Juvenile myoclonic epilepsy, or JME, is a form of epilepsy that starts in childhood or adolescence. People with disorder experience muscle twitching or jerking. They may also have other seizure types, including full-blown convulsive seizures or absence seizures (staring spells).
Juvenile myoclonic epilepsy is among the most common forms of epilepsy. One of every 14 people with epilepsy have juvenile myoclonic epilepsy. Treatment with an epilepsy drug that works for multiple seizure types is usually effective.
More than 2 million people in the United States have some form of epilepsy, a group of related disorders marked by
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Juvenile myoclonic epilepsy usually starts around puberty, in late childhood, or adolescence. Three different seizure types can occur in juvenile myoclonic epilepsy:
Myoclonic seizures are the defining symptoms of juvenile myoclonic epilepsy. Myoclonic seizures cause sudden, quick, small jerks of the arms, shoulder, or (less often) the legs. The myoclonic seizures usually occur in the early morning just after waking up.
Myoclonic seizures can sometimes spread to the rest of the brain. When this happens, a generalized tonic-clonic seizure (convulsive seizure) can occur.
Absence seizures affect the whole brain, as well. In absence seizures, a person becomes unresponsive and stares into space for short periods. No twitching or convulsing occur during absence seizures. These seizures can go unnoticed, or be passed off as daydreaming or inattentiveness.
Causes And Risk Factors of Juvenile Myoclonic Epilepsy
Like other forms of epilepsy, the cause is unknown in most cases of juvenile myoclonic epilepsy. There are several factors that increase the likelihood of developing the condition:
About one in eight children with childhood absence epilepsy will later develop juvenile myoclonic epilepsy.
People with family members affected by epilepsy are more likely to develop juvenile myoclonic epilepsy.
Genetics often plays a role in juvenile myoclonic epilepsy. Multiple genes have been identified that increase the risk.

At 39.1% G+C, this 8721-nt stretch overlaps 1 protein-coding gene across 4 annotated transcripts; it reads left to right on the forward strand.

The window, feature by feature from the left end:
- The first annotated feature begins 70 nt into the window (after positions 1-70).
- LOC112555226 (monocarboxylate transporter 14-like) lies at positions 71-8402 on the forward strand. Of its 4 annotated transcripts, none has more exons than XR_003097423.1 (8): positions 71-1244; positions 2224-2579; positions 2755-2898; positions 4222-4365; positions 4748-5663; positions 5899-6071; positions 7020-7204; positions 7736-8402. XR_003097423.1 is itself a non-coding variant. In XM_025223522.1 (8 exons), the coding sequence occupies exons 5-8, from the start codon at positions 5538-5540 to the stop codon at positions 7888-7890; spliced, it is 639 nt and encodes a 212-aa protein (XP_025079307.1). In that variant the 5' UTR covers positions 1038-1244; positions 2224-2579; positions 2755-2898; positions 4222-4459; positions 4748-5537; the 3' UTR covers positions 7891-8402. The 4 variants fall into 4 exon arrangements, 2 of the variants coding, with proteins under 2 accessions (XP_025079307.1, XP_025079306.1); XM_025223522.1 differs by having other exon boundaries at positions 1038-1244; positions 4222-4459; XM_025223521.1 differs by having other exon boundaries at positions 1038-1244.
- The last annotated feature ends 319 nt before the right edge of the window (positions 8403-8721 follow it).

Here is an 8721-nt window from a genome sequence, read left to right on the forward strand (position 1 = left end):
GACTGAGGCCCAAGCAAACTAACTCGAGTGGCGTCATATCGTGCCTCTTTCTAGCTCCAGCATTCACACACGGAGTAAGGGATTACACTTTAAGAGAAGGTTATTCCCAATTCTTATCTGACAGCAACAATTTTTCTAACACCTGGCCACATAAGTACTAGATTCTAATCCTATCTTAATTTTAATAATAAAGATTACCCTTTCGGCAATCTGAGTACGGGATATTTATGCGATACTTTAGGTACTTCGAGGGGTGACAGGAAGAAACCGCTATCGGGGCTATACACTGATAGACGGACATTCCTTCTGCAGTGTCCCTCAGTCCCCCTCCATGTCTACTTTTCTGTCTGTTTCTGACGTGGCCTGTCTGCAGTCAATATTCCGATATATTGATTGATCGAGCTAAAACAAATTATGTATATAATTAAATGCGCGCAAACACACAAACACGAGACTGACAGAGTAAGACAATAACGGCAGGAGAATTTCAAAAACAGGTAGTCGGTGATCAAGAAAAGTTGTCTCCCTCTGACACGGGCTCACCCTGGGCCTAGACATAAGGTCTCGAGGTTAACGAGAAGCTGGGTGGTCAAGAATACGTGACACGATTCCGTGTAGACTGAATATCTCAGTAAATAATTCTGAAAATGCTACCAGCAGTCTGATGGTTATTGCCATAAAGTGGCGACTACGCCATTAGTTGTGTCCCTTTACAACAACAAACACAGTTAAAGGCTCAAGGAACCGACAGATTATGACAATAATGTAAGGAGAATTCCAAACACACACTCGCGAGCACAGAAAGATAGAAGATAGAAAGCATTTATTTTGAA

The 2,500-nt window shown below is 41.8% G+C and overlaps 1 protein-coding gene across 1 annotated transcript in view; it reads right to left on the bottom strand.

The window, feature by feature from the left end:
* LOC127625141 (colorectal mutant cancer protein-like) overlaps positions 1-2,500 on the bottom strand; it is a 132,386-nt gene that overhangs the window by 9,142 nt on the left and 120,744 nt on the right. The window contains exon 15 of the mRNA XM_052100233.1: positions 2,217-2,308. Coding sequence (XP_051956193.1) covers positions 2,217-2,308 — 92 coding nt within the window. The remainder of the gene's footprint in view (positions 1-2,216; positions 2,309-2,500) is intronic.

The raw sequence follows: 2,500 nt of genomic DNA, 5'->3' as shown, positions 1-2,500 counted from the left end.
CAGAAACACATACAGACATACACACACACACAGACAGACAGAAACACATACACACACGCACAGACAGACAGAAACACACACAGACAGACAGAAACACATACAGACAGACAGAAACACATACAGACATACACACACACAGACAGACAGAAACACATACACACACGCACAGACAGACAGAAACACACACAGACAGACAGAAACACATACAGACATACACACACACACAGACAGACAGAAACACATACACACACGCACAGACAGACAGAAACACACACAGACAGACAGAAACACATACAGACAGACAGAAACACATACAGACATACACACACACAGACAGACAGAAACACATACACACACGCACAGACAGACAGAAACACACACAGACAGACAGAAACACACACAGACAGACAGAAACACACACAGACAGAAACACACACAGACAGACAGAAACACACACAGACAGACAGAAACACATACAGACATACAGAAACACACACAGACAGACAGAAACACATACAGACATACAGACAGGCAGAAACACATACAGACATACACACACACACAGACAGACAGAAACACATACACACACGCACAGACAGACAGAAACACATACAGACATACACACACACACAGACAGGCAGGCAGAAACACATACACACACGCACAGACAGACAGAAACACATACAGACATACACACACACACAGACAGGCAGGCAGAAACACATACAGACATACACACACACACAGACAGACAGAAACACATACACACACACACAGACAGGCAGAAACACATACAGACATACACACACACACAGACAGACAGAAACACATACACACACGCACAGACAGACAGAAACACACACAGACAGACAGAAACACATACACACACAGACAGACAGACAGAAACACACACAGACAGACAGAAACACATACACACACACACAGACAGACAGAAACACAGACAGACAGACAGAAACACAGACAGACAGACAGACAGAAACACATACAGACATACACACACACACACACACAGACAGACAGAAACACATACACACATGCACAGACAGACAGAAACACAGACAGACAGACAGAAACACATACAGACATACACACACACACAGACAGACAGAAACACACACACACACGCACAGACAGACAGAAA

Although the underlying cause of juvenile myoclonic epilepsy is unknown, certain factors can make seizures more likely in people with the condition. Like other forms of epilepsy, seizures in JME are also more likely during sleep deprivation or after drinking alcohol.
Sometimes seizures in juvenile myoclonic epilepsy can be triggered by flickering light, like the sun reflecting off ocean waves, or strobe lighting at a party. In some people, acts of concentration like decision making or calculations can trigger seizures.
Diagnosis of Juvenile Myoclonic Epilepsy
Doctors diagnose juvenile myoclonic epilepsy based on the presence of myoclonic jerks together with other seizure types. Different tests can help make the diagnosis of juvenile myoclonic epilepsy:
Electroencephalogram (EEG): by attaching a set of adhesive electrodes to the scalp, a technician records brain waves during this painless test. A neurologist interprets the EEG. In juvenile myoclonic epilepsy, a pattern of spikes and waves is often present, especially in response to flashing lights. To confirm the diagnosis, an EEG can be done while asleep and just after awakening.
Magnetic resonance imaging (MRI): this high-resolution scan of the brain is normal in children with juvenile myoclonic epilepsy.
Computed tomography (CT): this brain scan creates lower quality images than an MRI, but is faster and more widely available. CT brain scans are also normal in people with juvenile myoclonic epilepsy.
Myoclonic jerks of the legs and arms are common in people without epilepsy. In fact, they're normal as a person falls to sleep. The key to the diagnosis of juvenile myoclonic epilepsy is the additional presence of either absence seizures or convulsive seizures.